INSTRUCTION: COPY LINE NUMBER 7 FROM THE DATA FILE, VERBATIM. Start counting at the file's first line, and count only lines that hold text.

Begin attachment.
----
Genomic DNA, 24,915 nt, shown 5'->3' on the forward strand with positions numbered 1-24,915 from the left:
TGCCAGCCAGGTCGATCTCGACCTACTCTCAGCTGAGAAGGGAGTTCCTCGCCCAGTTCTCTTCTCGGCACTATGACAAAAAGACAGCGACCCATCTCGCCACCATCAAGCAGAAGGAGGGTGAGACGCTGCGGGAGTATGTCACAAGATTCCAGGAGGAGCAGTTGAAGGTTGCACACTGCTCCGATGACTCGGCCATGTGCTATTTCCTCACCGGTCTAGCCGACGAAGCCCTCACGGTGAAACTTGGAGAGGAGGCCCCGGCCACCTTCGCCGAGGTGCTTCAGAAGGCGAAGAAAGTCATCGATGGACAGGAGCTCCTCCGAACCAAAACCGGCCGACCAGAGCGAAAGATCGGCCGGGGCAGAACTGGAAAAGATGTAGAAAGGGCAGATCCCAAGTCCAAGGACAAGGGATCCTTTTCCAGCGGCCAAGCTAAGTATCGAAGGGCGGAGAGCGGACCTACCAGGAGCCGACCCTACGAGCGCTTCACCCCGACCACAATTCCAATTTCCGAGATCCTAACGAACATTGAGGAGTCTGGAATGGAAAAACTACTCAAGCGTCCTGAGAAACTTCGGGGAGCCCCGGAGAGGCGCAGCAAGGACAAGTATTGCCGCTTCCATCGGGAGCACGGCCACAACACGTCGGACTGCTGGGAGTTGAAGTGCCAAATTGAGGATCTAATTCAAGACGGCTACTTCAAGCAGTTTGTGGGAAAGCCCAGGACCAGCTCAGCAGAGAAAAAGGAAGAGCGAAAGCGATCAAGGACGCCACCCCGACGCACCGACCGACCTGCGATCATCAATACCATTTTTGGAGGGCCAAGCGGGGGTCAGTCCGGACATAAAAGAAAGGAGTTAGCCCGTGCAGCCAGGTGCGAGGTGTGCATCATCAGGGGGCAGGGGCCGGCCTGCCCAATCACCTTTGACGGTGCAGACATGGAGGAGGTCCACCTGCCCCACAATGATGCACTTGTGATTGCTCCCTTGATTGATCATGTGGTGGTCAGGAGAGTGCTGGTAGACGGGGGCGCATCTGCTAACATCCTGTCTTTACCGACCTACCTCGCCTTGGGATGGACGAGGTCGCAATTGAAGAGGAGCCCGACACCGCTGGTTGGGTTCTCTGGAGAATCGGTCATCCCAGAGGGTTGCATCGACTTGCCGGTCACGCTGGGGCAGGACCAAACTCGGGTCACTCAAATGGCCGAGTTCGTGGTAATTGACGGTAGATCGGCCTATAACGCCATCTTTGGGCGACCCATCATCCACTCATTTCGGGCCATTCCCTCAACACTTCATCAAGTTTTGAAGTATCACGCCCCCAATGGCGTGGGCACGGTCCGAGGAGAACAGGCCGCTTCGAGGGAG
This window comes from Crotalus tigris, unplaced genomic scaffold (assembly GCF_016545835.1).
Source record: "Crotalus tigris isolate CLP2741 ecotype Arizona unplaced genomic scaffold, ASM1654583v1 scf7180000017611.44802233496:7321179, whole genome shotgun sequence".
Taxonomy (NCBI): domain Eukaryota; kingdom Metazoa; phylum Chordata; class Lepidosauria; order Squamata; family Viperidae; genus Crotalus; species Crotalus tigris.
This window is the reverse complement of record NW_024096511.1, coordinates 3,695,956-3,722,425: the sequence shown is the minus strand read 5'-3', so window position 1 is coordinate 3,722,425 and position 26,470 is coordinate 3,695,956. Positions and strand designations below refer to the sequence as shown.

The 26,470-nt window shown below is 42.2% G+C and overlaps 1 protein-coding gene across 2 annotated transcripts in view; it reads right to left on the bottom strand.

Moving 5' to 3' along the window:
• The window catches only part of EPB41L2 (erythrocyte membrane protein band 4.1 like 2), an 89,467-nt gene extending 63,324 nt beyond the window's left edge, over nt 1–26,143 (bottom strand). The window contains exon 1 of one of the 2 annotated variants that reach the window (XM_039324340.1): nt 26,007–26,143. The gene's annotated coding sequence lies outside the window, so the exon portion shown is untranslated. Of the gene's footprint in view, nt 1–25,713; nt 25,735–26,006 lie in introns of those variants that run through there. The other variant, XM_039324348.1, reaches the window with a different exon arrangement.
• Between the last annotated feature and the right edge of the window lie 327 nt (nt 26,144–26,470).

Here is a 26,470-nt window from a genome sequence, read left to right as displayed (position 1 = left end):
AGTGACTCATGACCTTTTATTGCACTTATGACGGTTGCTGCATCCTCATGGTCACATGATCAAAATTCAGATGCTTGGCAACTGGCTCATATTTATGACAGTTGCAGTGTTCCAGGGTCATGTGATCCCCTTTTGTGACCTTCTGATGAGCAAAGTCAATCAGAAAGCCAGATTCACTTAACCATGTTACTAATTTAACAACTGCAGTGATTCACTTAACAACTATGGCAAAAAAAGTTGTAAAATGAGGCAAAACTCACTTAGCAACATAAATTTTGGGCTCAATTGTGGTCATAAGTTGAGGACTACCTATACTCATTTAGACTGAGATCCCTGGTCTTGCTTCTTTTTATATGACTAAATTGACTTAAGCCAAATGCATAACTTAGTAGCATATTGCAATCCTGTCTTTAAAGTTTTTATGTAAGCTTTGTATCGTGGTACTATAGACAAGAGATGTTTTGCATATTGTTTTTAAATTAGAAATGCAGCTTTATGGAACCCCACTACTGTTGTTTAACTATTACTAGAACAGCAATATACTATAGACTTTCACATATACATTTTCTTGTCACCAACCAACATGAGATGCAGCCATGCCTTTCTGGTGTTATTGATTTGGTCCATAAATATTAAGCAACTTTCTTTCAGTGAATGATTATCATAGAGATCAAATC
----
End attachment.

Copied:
The 26,470-nt window shown below is 42.2% G+C and overlaps 1 protein-coding gene across 2 annotated transcripts in view; it reads right to left on the bottom strand.